The biggest casualty of this is likely to be European banking. This is a very sickly sector which was never cleaned up following the financial crisis and now labors under a huge burden of non-performing loans; negative nominal interest rates have crushed profitability and in many cases, stated tier one capital ratios are a great work of fiction. The most rational reaction to the Brexit vote was the crushing of European bank stock prices. Brexit represented a key fault line in European cohesion and there may be more such shocks to come. European banks need more Europe, not less.
The attractions of Asia
So far we’ve not been very optimistic so let’s finish on an upbeat note. Clearly the brightest spot in the international firmament remains Asia ex-Japan. These equity markets offer the best value in the developed world. They have not been absurdly inflated by money printing. These countries have not printed money because they haven’t needed to. They have intact the traditional economics 101 drivers of growth: labour force and productivity growth. Demographics are the most attractive on the planet outside the largely uninvestable Middle East and Africa. These demographics put Europe and Japan in the shade.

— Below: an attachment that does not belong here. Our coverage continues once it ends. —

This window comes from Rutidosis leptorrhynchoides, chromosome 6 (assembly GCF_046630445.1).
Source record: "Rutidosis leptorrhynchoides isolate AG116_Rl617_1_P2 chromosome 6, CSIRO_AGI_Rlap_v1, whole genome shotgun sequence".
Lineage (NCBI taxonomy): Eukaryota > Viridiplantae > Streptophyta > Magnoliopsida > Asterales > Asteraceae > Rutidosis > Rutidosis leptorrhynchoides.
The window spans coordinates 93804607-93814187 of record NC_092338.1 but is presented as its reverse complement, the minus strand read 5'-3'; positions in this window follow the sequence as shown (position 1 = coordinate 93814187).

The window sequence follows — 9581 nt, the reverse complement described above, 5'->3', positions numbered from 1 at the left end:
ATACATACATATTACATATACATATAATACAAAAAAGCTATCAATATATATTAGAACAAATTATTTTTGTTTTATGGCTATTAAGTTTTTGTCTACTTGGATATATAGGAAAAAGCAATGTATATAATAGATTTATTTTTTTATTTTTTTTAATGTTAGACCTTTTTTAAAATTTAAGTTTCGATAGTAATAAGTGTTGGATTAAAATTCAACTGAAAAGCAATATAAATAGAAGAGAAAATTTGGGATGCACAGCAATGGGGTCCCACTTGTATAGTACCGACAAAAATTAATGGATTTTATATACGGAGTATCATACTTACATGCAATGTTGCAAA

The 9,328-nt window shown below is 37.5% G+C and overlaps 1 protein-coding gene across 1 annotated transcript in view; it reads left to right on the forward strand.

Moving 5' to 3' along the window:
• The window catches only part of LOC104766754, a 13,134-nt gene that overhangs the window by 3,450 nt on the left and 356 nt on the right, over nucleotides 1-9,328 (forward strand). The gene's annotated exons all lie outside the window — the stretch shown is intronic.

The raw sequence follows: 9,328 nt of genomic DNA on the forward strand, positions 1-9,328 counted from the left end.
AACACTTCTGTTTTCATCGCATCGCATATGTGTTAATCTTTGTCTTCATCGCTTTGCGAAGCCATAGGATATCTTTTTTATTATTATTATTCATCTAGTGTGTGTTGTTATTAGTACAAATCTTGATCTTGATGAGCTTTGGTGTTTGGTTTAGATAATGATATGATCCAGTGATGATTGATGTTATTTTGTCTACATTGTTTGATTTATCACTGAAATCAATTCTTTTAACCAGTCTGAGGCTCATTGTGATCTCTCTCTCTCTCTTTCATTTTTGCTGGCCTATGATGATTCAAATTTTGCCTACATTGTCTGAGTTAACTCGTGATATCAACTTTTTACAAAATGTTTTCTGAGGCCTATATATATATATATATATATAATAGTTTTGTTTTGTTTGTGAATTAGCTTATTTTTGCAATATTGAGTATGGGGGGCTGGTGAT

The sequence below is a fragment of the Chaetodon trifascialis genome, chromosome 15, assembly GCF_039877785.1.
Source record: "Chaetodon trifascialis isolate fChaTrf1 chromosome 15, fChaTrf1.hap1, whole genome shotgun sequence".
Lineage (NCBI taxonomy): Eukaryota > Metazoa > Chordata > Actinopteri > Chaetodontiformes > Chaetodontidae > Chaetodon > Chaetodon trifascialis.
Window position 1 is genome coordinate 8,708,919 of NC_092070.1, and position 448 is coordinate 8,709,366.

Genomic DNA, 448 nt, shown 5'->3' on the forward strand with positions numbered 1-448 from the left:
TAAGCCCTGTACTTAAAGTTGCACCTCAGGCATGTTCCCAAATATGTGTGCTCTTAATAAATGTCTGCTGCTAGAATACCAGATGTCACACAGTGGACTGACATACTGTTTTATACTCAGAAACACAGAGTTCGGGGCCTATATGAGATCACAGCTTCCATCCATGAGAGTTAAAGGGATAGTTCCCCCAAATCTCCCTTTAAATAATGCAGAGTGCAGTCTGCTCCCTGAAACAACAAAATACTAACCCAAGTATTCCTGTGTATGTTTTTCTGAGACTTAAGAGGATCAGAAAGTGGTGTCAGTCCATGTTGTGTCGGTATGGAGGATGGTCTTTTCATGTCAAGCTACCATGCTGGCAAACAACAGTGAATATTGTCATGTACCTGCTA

These people also save money, unlike workers in the west. Savings drive investment and investment drives productivity.
The result is that the economies of Asia ex-Japan were able to withstand the effects of the financial crisis far more resiliently and have continued to generate attractive levels of growth in the subsequent years.
Superior long term economic growth provides the tailwind of revenue growth which benefits the companies which operate in these economies.
Asia continues to be under-represented in world economies and particularly global equity markets. Asia ex-Japan accounts for 58% of global population but only 27% of world output and less than 10% of global equities. It will catch up.
Equities play a key role in diversified portfolios that have long-term investment horizons and seek capital appreciation. Across the globe equities have in the past delivered compelling long-term returns. Returns vary by region therefore it is important to consider a geographically diverse allocation to equities. Particularly for investors whose portfolios have a strong home-country bias, an international equity allocation can provide that geographic diversity.
The price paid for an equity ultimately has an impact on the long-term return that equity will deliver to the investor. Dividend yield and the prospects of sustainable future earnings define the value of an equity. Regionally, the current environment and future demographic trends will have an influence over a company’s ability to generate earnings and pay dividends. Based on these factors, some regions of the world provide more compelling investment opportunities than others. We believe that currently one of those compelling regions in which to invest is Asia ex-Japan.
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Download "Finding quality overseas", a conversation guide for advisors to use with their clients when discussing how the BMO Pyrford International Stock Fund compares to a broad market index.